Property Rights and Privacy on the Internet

by TJ Ducklo 12/20/2011 08:01 (UTC-08:00) Pacific Time (US & Canada)

Yesterday, Senators Herb Kohl and Mike Lee wrote a letter to the Federal Trade Commission (FTC) about concerns arising from a Judiciary Committee hearing in September on the antitrust practices of Google.  The letter urges a thorough FTC investigation to determine if Google is using the overwhelming market power of its search engine to steer Internet users to its own products while discriminating against other companies.  It also asks the commission to determine if Google has violated antitrust law, harmed consumers or impeded access to open competition.  

In a post on the conservative blog Red State, Saul Anuzis defended Senator Lee for taking “justified and principled action” in examining if Google undermines the property rights and privacy of Americans.   While not everyone at Red State has agreed on supporting the Stop Online Piracy Act (H.R.3261), perhaps a look at the abuse of property rights and privacy on the Internet will serve as evidence of the need for action now on this important legislation to target those who profit from stolen American property.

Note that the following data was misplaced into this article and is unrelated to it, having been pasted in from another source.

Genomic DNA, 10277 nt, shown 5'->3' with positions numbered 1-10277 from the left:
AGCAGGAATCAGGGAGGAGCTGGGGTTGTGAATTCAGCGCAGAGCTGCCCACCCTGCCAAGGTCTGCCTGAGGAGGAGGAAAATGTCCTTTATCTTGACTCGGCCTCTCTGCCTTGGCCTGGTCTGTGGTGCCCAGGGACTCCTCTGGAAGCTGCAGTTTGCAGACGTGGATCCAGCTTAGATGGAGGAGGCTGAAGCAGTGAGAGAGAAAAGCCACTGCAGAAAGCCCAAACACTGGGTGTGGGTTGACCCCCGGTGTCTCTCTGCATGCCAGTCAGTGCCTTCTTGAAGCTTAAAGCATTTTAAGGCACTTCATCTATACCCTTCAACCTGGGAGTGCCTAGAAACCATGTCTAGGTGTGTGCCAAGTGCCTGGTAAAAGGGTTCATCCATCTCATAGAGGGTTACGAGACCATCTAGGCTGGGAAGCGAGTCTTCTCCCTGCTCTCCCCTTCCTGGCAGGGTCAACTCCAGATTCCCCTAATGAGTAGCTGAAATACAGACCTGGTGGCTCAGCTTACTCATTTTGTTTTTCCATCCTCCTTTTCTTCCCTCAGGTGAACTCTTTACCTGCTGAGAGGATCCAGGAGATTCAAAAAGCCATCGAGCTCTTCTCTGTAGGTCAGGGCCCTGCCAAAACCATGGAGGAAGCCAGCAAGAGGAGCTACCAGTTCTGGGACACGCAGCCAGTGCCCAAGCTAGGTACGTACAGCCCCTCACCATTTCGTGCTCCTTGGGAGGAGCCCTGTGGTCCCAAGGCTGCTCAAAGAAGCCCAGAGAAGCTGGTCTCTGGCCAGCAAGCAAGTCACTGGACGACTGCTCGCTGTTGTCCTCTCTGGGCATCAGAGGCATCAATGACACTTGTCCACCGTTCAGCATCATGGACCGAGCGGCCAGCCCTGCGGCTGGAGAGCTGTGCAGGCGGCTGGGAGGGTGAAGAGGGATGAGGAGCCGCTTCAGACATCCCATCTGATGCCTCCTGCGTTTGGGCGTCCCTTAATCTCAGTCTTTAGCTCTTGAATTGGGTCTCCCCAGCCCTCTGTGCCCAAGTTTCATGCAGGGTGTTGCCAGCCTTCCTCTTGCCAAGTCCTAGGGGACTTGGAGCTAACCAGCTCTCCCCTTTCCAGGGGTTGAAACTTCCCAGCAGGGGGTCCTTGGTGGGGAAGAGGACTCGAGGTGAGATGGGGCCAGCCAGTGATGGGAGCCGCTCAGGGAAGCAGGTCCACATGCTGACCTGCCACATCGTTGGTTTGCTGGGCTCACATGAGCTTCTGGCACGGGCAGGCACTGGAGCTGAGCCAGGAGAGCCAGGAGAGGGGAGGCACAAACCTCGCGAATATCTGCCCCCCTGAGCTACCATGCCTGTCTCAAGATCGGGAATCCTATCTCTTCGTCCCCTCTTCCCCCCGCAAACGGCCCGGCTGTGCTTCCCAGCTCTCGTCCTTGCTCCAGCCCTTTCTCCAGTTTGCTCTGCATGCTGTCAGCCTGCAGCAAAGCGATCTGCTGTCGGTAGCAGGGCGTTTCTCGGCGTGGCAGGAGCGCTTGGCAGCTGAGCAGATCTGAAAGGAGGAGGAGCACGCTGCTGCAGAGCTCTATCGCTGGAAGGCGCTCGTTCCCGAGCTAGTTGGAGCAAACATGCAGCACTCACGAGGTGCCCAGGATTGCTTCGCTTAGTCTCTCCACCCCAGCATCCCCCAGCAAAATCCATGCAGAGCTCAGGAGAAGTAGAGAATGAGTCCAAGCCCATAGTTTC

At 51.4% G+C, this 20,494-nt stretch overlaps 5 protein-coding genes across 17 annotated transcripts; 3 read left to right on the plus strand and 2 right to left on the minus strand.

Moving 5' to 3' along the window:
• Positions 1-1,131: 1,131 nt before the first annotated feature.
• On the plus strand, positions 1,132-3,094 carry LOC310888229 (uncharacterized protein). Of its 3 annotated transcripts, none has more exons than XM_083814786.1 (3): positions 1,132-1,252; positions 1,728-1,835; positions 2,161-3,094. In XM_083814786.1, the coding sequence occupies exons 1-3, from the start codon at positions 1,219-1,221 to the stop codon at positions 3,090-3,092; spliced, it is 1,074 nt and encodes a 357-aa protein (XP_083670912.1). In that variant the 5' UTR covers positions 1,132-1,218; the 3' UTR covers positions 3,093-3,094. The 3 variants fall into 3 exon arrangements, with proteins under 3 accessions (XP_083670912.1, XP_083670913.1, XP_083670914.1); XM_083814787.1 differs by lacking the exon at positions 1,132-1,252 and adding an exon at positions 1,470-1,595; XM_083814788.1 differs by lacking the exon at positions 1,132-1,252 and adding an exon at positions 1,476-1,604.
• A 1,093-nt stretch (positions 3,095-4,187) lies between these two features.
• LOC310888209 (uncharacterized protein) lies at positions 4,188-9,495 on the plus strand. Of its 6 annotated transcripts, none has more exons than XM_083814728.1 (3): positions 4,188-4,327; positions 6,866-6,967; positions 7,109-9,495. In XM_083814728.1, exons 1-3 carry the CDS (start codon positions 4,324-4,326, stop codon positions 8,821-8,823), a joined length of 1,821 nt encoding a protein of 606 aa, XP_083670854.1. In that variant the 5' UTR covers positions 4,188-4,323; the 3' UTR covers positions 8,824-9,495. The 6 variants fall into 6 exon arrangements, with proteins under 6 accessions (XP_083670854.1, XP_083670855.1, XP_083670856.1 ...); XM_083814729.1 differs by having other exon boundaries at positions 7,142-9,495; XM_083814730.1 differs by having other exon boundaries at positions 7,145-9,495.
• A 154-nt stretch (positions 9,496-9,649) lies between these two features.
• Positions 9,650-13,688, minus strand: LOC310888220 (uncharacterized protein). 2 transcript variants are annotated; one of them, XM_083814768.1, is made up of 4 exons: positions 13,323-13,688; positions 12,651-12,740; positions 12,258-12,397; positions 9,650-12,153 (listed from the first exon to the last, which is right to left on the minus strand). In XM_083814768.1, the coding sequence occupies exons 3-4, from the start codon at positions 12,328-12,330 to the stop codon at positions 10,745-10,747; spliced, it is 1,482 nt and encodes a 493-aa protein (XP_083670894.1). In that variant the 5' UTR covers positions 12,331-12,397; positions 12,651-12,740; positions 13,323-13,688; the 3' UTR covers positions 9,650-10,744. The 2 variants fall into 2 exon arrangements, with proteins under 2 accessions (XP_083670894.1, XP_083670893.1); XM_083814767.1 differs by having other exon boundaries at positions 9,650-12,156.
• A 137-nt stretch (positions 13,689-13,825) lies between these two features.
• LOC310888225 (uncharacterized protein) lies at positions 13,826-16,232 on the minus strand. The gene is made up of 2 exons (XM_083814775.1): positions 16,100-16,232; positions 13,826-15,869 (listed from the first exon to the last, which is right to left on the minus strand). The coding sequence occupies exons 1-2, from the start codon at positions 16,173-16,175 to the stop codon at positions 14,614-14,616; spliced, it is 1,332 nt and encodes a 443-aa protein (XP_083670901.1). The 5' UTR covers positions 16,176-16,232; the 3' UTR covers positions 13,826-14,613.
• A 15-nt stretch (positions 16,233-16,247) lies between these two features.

He wrote:

“For conservatives, the regulatory direction of antitrust enforcement strikes right at the heart of what defines a company: its property. Google has seemingly built and branded the most highly prized real estate on the Internet through innovation, investment and competitiveness. At first glance, Google could be a poster child for free enterprise. Is Sen. Lee simply encouraging big government to intervene once again in the marketplace and essentially seize and redistribute property?
“But digital property ownership—of content, intellectual property and personal data—is exactly the issue that Google wants to sweep under the rug. To evaluate the need for antitrust enforcement against Google, we need to understand the extent to which Google has built its business through the abuse of the property rights of others.”


“In the September’s [Senate] hearing, Senator John Cornyn (R-TX) drew attention to Google’s embarrassing non-prosecution agreement with the U.S. Department of Justice and forfeiture of $500 million in ill-gotten gains from the promotion of illegal and counterfeit pharmaceutical ads. In this instance, Google aided other property thieves—thieves of drug patents and trademarks—in a way that put the health of consumers at risk.”

Categories: Content Protection, Copyright, Policy


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